New Canadian Media
Saturday, 11 March 2017 14:47

A Tradition of Thrift

by Lucy Slavianska

Victoria Bechkalo, a social worker from Ukraine, and Aleksandr Aksenov, a bank analyst from Russia, had only five guests at their Toronto wedding — the groom’s brother, his wife and children, and a family friend. Since their home countries were at war with each other, dividing their friends, and their parents couldn’t make it to Toronto due to visa issues, Bechkalo and Aksenov couldn’t plan a big wedding.

Still, they say their ceremony at Christ the Saviour Russian Orthodox Cathedral was the happiest moment of their lives, because what mattered to them was not the number of guests, a drive in a limo, or a lavish reception, but the decision to create their family in peaceful, tolerant Canada and their ability to do this by blending traditions from their respective homelands with those from their new home.

One of these traditions is affordability.

There is a long history of church weddings in eastern European communities, not just because of the opulent atmosphere — the candles, richly decorated altars, clerical vestments, murals, and iconography — but because the churches make a point of keeping costs down.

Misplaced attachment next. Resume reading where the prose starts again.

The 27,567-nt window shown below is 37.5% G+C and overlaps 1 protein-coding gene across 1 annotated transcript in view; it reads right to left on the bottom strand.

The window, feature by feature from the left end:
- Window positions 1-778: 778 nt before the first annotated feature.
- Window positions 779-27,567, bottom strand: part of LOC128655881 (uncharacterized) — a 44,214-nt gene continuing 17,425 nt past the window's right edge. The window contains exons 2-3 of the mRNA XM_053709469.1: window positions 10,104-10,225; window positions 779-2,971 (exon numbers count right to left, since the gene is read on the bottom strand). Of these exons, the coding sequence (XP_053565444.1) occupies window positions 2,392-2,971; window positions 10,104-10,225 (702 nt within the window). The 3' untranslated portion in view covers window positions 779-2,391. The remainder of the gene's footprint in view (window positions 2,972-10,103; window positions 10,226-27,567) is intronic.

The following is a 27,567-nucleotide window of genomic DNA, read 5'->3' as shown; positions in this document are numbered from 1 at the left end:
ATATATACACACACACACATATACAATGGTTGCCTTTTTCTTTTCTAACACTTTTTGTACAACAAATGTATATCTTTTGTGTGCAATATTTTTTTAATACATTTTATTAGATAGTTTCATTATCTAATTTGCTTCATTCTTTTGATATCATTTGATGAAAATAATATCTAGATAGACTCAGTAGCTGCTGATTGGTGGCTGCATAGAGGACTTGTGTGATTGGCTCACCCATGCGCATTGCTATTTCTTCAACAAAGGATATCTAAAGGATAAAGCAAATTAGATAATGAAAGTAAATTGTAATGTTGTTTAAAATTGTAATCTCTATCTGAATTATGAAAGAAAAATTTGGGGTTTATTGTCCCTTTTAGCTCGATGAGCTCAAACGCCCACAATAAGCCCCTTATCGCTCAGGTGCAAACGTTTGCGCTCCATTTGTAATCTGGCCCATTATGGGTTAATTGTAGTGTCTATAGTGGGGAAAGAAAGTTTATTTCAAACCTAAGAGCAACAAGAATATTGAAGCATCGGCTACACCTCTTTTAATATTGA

Many churches, for instance, charge more than $1,000 for wedding ceremonies (the Metropolitan United Church in Toronto charges $1,500 for a wedding, and the Anglican St. Clement Church charges $1,725), but eastern European churches tend to have much lower fees. Some, like the Holy Trinity Russian Orthodox Church and St. Mary’s Polish Roman Catholic Church, charge between $100 and $500, but if a couple cannot afford to pay, even those charges may be waived. Others don’t charge for weddings at all, though couples often make a donation. 

Elena and Joseph Peccoreli chose to marry in the same Russian Orthodox cathedral as Bechkalo and Aksenov. Before the ceremony, Elena bought a small icon and her wedding ring from the cathedral’s shop. “These things are cheap [there] and everybody can afford them,” she says. “I chose a white gold ring that was brought to Canada from a Russian monastery. But in general, the crosses and the rings don’t have to be golden. The idea is that nobody should be stopped from getting married because of money.”

Aliaksei Androsik, originally from Russia, and Julia Gorbunova, from Belarus, had been wanting to get married for more than a decade. “We met when I was 13 and she was 14 years old,” Androsik says. “At that time we were both attending school in Poland, and she told me to wait till we grew up. We lived in different countries for years, keeping in touch over the internet, and we finally decided that she [would] come to me to Canada.”  They married in a small Belorussian church in Toronto, with 40 guests in attendance. After the ceremony, there was a party in the church hall with cake and vodka, and then the couple hosted a barbecue at home.